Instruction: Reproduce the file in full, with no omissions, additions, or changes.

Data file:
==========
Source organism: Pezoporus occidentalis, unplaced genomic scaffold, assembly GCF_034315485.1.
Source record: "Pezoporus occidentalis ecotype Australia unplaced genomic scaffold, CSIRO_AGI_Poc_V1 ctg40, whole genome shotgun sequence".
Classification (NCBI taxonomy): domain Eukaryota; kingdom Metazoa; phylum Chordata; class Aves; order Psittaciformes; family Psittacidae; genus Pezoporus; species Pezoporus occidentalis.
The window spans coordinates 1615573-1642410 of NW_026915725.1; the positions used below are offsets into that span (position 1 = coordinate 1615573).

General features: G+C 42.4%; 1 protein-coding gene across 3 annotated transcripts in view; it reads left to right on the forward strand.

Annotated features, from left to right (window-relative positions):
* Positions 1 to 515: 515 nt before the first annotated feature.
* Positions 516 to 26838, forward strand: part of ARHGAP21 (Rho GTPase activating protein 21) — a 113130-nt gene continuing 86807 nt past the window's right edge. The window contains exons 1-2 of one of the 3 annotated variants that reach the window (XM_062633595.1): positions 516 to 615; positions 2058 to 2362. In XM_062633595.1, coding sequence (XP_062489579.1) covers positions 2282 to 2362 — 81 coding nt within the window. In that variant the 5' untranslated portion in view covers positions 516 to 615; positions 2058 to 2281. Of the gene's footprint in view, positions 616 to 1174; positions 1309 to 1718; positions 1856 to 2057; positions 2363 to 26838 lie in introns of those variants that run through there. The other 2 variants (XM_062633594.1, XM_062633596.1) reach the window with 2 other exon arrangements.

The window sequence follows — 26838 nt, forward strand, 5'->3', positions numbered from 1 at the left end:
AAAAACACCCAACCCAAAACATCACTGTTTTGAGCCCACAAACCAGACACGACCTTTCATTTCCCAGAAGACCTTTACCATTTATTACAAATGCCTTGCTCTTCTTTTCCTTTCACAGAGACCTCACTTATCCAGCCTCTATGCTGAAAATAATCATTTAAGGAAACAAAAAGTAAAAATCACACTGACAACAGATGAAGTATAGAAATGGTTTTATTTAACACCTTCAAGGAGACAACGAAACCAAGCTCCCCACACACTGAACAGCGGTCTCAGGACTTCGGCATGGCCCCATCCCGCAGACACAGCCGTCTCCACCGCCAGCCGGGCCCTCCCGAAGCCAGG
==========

Source organism: Pezoporus occidentalis, unplaced genomic scaffold, assembly GCF_034315485.1.
Source record: "Pezoporus occidentalis ecotype Australia unplaced genomic scaffold, CSIRO_AGI_Poc_V1 ctg40, whole genome shotgun sequence".
Classification (NCBI taxonomy): domain Eukaryota; kingdom Metazoa; phylum Chordata; class Aves; order Psittaciformes; family Psittacidae; genus Pezoporus; species Pezoporus occidentalis.
The window spans coordinates 1615573-1642410 of NW_026915725.1; the positions used below are offsets into that span (position 1 = coordinate 1615573).

General features: G+C 42.4%; 1 protein-coding gene across 3 annotated transcripts in view; it reads left to right on the forward strand.

Annotated features, from left to right (window-relative positions):
* Positions 1 to 515: 515 nt before the first annotated feature.
* Positions 516 to 26838, forward strand: part of ARHGAP21 (Rho GTPase activating protein 21) — a 113130-nt gene continuing 86807 nt past the window's right edge. The window contains exons 1-2 of one of the 3 annotated variants that reach the window (XM_062633595.1): positions 516 to 615; positions 2058 to 2362. In XM_062633595.1, coding sequence (XP_062489579.1) covers positions 2282 to 2362 — 81 coding nt within the window. In that variant the 5' untranslated portion in view covers positions 516 to 615; positions 2058 to 2281. Of the gene's footprint in view, positions 616 to 1174; positions 1309 to 1718; positions 1856 to 2057; positions 2363 to 26838 lie in introns of those variants that run through there. The other 2 variants (XM_062633594.1, XM_062633596.1) reach the window with 2 other exon arrangements.

The window sequence follows — 26838 nt, forward strand, 5'->3', positions numbered from 1 at the left end:
AAAAACACCCAACCCAAAACATCACTGTTTTGAGCCCACAAACCAGACACGACCTTTCATTTCCCAGAAGACCTTTACCATTTATTACAAATGCCTTGCTCTTCTTTTCCTTTCACAGAGACCTCACTTATCCAGCCTCTATGCTGAAAATAATCATTTAAGGAAACAAAAAGTAAAAATCACACTGACAACAGATGAAGTATAGAAATGGTTTTATTTAACACCTTCAAGGAGACAACGAAACCAAGCTCCCCACACACTGAACAGCGGTCTCAGGACTTCGGCATGGCCCCATCCCGCAGACACAGCCGTCTCCACCGCCAGCCGGGCCCTCCCGAAGCCAGG